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Web surfers may be more likely to click on search results ranked higher on a web page, but purchase decisions are not so reliant on search positioning, according to Google.

In a post on Inside AdWords today, Google revealed that the position of key words doesn't affect conversion rates very much at all. If your company is spending time or money trying to get to the top of a page's search results. Don't bother.

Google Chief Economist Hal Varian and his researchers have found that while Google ranks ads by their quality combined with the size of a bid, conversion rates are not really beholden to where an ad is placed on a page of search results:

"On average, there is very little variation in conversion rates by position for the same ad. For example, for pages where 11 ads are shown the conversion rate varies by less than 5% across positions. In other words, an ad that had a 1.0% conversion rate in the best position, would have about a 0.95% conversion rate in the worst position, on average. Ads above the search results have a conversion rate within ±2% of right-hand side positions."

Now, it's cheaper for high quality ads to go up in search results, and better ads often have better conversion rates. But looking at the same ad in different positions, it looks like it doesn't really matters where the ad is located on a page.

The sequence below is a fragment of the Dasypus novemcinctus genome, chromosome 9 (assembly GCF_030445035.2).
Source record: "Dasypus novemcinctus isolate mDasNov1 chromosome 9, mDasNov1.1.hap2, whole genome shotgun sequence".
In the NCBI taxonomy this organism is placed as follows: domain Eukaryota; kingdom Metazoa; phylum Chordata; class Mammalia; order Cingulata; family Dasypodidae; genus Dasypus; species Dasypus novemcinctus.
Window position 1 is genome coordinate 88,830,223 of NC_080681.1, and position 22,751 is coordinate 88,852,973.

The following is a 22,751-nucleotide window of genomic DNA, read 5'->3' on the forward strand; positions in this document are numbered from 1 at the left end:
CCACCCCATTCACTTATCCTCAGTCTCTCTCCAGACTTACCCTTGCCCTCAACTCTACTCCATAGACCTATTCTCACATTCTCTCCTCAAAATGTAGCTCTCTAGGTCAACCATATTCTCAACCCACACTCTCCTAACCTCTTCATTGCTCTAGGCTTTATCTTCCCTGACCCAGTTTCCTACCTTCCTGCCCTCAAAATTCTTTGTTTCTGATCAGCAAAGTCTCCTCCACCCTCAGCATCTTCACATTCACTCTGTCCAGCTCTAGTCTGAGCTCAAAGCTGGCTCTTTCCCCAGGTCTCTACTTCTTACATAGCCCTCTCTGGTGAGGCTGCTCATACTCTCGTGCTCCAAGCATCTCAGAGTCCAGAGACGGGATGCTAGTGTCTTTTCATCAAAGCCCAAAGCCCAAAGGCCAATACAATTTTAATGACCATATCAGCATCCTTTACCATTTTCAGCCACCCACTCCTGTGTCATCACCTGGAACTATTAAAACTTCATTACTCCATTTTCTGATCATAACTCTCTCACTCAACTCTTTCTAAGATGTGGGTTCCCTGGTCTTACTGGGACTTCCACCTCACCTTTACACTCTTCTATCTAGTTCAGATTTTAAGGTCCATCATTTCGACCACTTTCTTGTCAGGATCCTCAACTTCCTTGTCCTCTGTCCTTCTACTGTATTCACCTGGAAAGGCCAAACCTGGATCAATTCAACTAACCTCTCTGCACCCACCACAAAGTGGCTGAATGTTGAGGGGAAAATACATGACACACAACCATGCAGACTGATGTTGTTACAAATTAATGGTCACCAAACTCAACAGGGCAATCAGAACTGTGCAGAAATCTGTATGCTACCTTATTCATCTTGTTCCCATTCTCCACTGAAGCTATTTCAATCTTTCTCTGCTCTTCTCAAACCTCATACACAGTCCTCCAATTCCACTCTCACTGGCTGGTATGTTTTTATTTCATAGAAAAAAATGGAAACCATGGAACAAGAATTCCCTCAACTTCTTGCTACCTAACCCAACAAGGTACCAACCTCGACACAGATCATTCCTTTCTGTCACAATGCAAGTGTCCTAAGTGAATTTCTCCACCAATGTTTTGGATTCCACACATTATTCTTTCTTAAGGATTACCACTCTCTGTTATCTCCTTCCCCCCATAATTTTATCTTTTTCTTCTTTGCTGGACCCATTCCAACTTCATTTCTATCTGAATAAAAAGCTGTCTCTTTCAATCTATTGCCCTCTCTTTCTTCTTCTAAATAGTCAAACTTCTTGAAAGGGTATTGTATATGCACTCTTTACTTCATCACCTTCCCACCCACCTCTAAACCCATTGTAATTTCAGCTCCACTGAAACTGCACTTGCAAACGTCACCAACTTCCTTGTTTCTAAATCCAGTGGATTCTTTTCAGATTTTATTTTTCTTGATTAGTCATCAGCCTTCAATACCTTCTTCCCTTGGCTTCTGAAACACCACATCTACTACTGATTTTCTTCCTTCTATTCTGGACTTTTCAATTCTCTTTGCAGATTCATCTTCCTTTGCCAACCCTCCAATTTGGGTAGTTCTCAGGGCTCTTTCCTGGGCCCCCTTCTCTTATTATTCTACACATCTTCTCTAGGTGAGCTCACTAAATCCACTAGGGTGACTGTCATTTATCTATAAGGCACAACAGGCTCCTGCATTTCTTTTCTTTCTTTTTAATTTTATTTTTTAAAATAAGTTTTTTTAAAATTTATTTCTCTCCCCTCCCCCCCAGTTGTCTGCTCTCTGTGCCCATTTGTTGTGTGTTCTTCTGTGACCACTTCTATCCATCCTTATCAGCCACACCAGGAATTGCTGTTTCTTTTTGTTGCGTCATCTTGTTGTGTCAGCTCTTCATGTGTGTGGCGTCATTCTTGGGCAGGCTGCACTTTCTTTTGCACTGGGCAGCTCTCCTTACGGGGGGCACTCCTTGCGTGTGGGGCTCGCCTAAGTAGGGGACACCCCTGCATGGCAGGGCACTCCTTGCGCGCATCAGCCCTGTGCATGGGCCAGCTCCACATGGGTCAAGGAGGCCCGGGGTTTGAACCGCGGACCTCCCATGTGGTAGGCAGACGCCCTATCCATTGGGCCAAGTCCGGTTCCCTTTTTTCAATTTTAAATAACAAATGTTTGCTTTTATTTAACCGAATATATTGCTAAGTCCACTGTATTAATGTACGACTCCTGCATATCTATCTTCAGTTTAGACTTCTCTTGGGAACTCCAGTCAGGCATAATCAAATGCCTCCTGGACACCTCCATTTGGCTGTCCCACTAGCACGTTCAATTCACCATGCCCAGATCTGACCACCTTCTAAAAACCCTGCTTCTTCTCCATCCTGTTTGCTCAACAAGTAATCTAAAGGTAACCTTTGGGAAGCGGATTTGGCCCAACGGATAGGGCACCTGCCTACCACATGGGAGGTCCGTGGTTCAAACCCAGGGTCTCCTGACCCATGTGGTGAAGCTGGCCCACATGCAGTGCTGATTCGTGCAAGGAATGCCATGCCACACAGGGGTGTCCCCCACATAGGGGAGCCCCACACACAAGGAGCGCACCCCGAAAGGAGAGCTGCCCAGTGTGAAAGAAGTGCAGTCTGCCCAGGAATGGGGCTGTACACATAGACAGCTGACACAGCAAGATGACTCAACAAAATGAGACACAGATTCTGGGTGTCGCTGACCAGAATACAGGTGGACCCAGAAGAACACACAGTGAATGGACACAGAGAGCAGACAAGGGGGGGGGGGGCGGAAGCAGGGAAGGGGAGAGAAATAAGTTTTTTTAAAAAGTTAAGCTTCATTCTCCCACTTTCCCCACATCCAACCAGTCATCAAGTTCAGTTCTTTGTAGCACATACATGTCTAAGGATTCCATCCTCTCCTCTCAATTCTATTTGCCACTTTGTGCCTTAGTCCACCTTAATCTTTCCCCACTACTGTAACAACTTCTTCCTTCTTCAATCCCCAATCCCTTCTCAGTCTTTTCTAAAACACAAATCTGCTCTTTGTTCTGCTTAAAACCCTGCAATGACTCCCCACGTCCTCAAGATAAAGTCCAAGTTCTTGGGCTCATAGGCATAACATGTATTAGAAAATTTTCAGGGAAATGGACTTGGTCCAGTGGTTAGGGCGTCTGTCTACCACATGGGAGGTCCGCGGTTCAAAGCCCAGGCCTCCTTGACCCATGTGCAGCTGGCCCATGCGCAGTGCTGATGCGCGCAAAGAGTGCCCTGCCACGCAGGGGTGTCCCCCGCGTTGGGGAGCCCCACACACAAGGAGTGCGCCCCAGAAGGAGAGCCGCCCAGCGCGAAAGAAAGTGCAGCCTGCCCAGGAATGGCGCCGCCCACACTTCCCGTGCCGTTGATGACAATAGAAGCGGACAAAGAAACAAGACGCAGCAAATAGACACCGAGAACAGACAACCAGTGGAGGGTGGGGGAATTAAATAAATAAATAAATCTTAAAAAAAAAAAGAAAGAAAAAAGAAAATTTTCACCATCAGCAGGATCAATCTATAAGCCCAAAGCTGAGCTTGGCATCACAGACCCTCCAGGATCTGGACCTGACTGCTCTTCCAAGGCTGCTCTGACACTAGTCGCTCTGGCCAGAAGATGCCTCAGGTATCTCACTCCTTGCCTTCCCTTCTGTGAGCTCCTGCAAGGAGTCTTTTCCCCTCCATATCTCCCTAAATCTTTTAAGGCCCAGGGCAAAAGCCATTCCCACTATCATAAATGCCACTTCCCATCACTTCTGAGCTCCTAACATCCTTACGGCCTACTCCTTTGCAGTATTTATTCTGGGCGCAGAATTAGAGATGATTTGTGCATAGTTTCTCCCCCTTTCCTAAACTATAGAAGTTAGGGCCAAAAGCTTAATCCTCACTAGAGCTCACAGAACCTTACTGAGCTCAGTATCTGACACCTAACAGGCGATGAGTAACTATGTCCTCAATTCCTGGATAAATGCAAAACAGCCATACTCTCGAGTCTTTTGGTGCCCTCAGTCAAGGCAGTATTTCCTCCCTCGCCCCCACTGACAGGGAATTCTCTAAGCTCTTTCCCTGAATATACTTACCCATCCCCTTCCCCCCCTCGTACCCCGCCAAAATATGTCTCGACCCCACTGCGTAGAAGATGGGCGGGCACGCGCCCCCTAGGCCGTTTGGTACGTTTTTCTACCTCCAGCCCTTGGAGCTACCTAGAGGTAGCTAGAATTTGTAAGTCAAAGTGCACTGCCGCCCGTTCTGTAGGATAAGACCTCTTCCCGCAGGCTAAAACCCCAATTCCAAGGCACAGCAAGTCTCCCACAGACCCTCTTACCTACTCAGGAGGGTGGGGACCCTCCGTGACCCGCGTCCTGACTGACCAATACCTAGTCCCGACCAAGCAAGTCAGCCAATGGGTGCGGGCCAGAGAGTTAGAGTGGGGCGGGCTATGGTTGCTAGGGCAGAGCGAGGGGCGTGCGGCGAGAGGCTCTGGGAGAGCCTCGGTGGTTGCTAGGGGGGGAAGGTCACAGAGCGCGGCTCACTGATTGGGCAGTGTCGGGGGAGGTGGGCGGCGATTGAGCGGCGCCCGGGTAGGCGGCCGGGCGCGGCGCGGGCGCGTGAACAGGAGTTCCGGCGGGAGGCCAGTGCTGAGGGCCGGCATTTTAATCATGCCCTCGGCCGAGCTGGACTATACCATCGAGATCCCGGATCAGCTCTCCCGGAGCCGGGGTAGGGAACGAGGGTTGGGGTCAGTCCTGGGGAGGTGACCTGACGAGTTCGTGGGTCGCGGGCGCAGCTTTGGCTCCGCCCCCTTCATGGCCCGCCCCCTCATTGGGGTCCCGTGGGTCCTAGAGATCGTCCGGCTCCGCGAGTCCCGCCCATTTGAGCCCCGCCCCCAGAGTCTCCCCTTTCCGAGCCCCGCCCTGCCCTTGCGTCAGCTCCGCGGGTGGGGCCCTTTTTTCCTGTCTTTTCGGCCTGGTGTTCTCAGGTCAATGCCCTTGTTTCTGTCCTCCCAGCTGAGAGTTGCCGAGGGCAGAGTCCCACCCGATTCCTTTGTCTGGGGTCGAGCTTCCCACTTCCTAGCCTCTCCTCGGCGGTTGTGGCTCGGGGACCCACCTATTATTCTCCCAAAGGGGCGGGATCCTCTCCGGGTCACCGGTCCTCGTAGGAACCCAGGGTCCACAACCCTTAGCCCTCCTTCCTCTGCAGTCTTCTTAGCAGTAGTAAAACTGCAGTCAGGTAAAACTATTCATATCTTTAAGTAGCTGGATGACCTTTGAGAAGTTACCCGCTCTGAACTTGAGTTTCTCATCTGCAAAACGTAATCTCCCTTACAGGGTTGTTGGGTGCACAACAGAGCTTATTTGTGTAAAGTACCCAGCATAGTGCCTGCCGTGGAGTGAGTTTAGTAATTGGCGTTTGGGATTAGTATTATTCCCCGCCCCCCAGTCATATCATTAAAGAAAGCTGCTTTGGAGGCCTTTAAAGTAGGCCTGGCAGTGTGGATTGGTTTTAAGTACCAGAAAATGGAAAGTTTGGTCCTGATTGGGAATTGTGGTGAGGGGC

"Since Google ranks ads by bid times ad quality, ads in higher positions tend to have higher quality and higher quality ads tend to have higher conversion rates... Thus you may see a correlation between auction position and conversion rates just due to this ad quality effect. However, the real question is how the conversion rate for the same ad would change if it were displayed in a different position."

For Google, this fits in with their theory of why increased key word spending sometimes results in lower page positioning (and why advertisers shouldn't mind their results shifting around so much). This doesn't neccessarily make it easier for advertisers to figure out how much to bid on key words, but it should be interesting to know that while higher positioning often results in more clicks, the number of people making purchases related to those clicks remains the same regardless of where on a page your result appears.

Image: Enquiro

Meghan Keane

Published 18 August, 2009 by Meghan Keane

Based in New York, Meghan Keane is US Editor of Econsultancy. You can follow her on Twitter: @keanesian.

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Martin Bartle, Global Communications and E-commerce Director at Agent Provocateur

Hmmm, this sounds like bad maths to me. I'm not accountant but, let me work through this one - the higher your rank the more clicks you get... but it doesn't affect your conversion rate so, if I have a good conversion rate... and a high position... more clicks and conversions, and a lower position = ? - this is about site conversion not google positions

almost 7 years ago

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mdailey

Sorry but what a waste of research!! The importace of ad position has got nothing to do with conversion rates, its all about hooking people in to drive volume to your site. If in 1st position you drive 1000 people to your site and in 6th position you drive 100, then even if your conversion rate remains stable then in 1st position you still drive a greater volume of sales. Obviously there is then an ROI issue linked to the additional cost of staying in 1st position vs the revenue but the importance of this depends on your goals...value vs volume.

almost 7 years ago

Jayne Reddyhoff

Jayne Reddyhoff, Director at The Ecommerce Adviser

I also share the concerns raised about the maths (which does not make sense) and the research.